This decrease is compensated by the increased number of hyperthermia fractions which potentiates each radiation dose. Treatment is continued until an objective complete response is attained, or failure determined. Forty breast patients, 27 head and neck, and 22 prostate patients were treated with a followup of two to five years. All patients were early stage (III-a or less); the total dose is adapted to the clinical situation. To this effect, the use of objective end results parameters is introduced, including MRI, MR spectroscopy , PET scanning, tumor markers, and PSA levels. Typically, the treatment is continued with further reduced doses until all the objective parameters confirm a complete response or failure is determined. Therefore, as opposed to classic radiation therapy, patients are treated to effect as objectively demonstrated, instead of to a predetermined radiation dose or number of fractions.
2.1. Patient Population
Patients included in this study belong to a subpopulation that refuses all standard medical treatments, including clinical radiation therapy, surgery, and chemotherapy. All signed appropriate consent forms. The recruitment period was from January 1999 to July 2012.
All tests were done with Graph Pad Prism 4 software (Graph Pad Software Inc., San Diego, CA, USA) using the method of Kaplan and Meier. Meta-analysis was done by directly extrapolating published survival date [17–20] for each type of tumor and comparing to current results with HTRT.
(1) Toxicity was minimal considering the biological equivalent of radiation doses given. Dermatitis and occasional thermal burns (61% of treatments in breast patients); nausea, vomiting and occasional diarrhea and cystitis when treating pelvic fields in prostate patients; mucositis, thickness of saliva, and altered taste during head and neck treatment. Hyperthermia did not seem to add to the radiation early effects. In all, the treatment was well tolerated on the vast majority of the patients. Side effects were less than with curative radiation therapy alone. No Grade IV toxicity (Common Toxicity Criteria) was observed. Of note patients treated for prostate cancer exhibited less sexual dysfunction than reported after conventional radiation.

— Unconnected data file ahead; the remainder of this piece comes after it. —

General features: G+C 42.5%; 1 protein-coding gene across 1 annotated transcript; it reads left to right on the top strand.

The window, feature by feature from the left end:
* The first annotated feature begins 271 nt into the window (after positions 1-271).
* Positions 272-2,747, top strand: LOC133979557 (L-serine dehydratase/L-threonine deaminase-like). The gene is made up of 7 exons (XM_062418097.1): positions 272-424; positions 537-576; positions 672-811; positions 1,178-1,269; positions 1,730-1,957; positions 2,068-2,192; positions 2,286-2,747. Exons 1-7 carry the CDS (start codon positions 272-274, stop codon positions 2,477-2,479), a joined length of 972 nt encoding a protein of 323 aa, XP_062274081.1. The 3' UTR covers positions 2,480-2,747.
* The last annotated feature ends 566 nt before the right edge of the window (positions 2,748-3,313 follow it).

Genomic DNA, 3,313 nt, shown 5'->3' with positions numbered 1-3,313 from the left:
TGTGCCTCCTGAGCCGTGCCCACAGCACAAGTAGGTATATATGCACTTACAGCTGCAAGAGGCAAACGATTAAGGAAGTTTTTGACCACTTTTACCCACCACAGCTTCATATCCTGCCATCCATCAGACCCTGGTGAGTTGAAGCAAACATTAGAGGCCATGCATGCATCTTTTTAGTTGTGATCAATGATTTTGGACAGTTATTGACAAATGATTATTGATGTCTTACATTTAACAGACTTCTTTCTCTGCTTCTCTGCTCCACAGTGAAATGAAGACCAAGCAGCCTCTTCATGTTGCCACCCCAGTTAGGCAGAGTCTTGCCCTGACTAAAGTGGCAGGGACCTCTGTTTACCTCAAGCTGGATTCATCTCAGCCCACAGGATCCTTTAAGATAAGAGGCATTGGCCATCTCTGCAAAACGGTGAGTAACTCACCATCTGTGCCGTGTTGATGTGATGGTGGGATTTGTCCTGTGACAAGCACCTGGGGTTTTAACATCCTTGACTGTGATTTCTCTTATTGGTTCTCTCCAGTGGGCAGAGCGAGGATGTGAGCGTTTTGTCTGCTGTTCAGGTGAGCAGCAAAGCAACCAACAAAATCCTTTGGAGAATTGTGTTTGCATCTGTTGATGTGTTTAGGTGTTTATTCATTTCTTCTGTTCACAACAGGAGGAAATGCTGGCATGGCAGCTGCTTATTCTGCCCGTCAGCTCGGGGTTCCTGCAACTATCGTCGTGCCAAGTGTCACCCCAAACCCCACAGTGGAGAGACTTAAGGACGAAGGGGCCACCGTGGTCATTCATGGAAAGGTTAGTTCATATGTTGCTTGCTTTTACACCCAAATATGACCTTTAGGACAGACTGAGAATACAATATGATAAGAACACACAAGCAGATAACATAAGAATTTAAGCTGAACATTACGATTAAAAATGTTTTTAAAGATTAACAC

(2) Complete response rates were gratifying. Results of thermoradiotherapy confirmed our previous experience [16, 21–26]. Breast tumors showed a compete response rate (CR) of 82%. The CR rate for head and neck tumors was 88% and for prostate tumors 93%. Meta-analysis comparing HTRT with conventional radiation shows a 30 to 50% advantage for HTRT in terms of 5-year survival and response rate. Survival rates with HTRT were around 80% warranting treating early superficial tumors with HTRT alone.
(3) Projected 5-year survival in this updated series remain at a very high level for early-stage breast head and neck and prostate tumors (Table 1) upwards of 80%.